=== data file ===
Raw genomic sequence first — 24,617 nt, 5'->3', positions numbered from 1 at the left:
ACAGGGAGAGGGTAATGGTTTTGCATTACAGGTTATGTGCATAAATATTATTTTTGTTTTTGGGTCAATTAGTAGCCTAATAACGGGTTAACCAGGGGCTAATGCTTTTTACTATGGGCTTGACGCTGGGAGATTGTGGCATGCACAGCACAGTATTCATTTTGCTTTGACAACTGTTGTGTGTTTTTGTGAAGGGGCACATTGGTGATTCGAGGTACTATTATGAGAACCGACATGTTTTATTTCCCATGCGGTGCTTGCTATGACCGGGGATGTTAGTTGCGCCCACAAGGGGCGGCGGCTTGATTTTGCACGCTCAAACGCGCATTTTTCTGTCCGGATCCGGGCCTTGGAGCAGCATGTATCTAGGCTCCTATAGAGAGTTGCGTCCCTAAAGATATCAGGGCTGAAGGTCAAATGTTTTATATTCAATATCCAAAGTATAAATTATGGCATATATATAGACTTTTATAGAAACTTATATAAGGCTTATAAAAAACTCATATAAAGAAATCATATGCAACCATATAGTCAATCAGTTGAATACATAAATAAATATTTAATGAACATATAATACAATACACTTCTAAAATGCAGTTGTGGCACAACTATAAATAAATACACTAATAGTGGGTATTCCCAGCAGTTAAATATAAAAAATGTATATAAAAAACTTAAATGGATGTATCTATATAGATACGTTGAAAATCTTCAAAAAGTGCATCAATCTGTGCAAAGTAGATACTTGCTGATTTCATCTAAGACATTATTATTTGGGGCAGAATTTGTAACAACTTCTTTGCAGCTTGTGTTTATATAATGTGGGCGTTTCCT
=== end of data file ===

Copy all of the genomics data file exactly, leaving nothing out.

Raw genomic sequence first — 24,617 nt, 5'->3', positions numbered from 1 at the left:
ACAGGGAGAGGGTAATGGTTTTGCATTACAGGTTATGTGCATAAATATTATTTTTGTTTTTGGGTCAATTAGTAGCCTAATAACGGGTTAACCAGGGGCTAATGCTTTTTACTATGGGCTTGACGCTGGGAGATTGTGGCATGCACAGCACAGTATTCATTTTGCTTTGACAACTGTTGTGTGTTTTTGTGAAGGGGCACATTGGTGATTCGAGGTACTATTATGAGAACCGACATGTTTTATTTCCCATGCGGTGCTTGCTATGACCGGGGATGTTAGTTGCGCCCACAAGGGGCGGCGGCTTGATTTTGCACGCTCAAACGCGCATTTTTCTGTCCGGATCCGGGCCTTGGAGCAGCATGTATCTAGGCTCCTATAGAGAGTTGCGTCCCTAAAGATATCAGGGCTGAAGGTCAAATGTTTTATATTCAATATCCAAAGTATAAATTATGGCATATATATAGACTTTTATAGAAACTTATATAAGGCTTATAAAAAACTCATATAAAGAAATCATATGCAACCATATAGTCAATCAGTTGAATACATAAATAAATATTTAATGAACATATAATACAATACACTTCTAAAATGCAGTTGTGGCACAACTATAAATAAATACACTAATAGTGGGTATTCCCAGCAGTTAAATATAAAAAATGTATATAAAAAACTTAAATGGATGTATCTATATAGATACGTTGAAAATCTTCAAAAAGTGCATCAATCTGTGCAAAGTAGATACTTGCTGATTTCATCTAAGACATTATTATTTGGGGCAGAATTTGTAACAACTTCTTTGCAGCTTGTGTTTATATAATGTGGGCGTTTCCT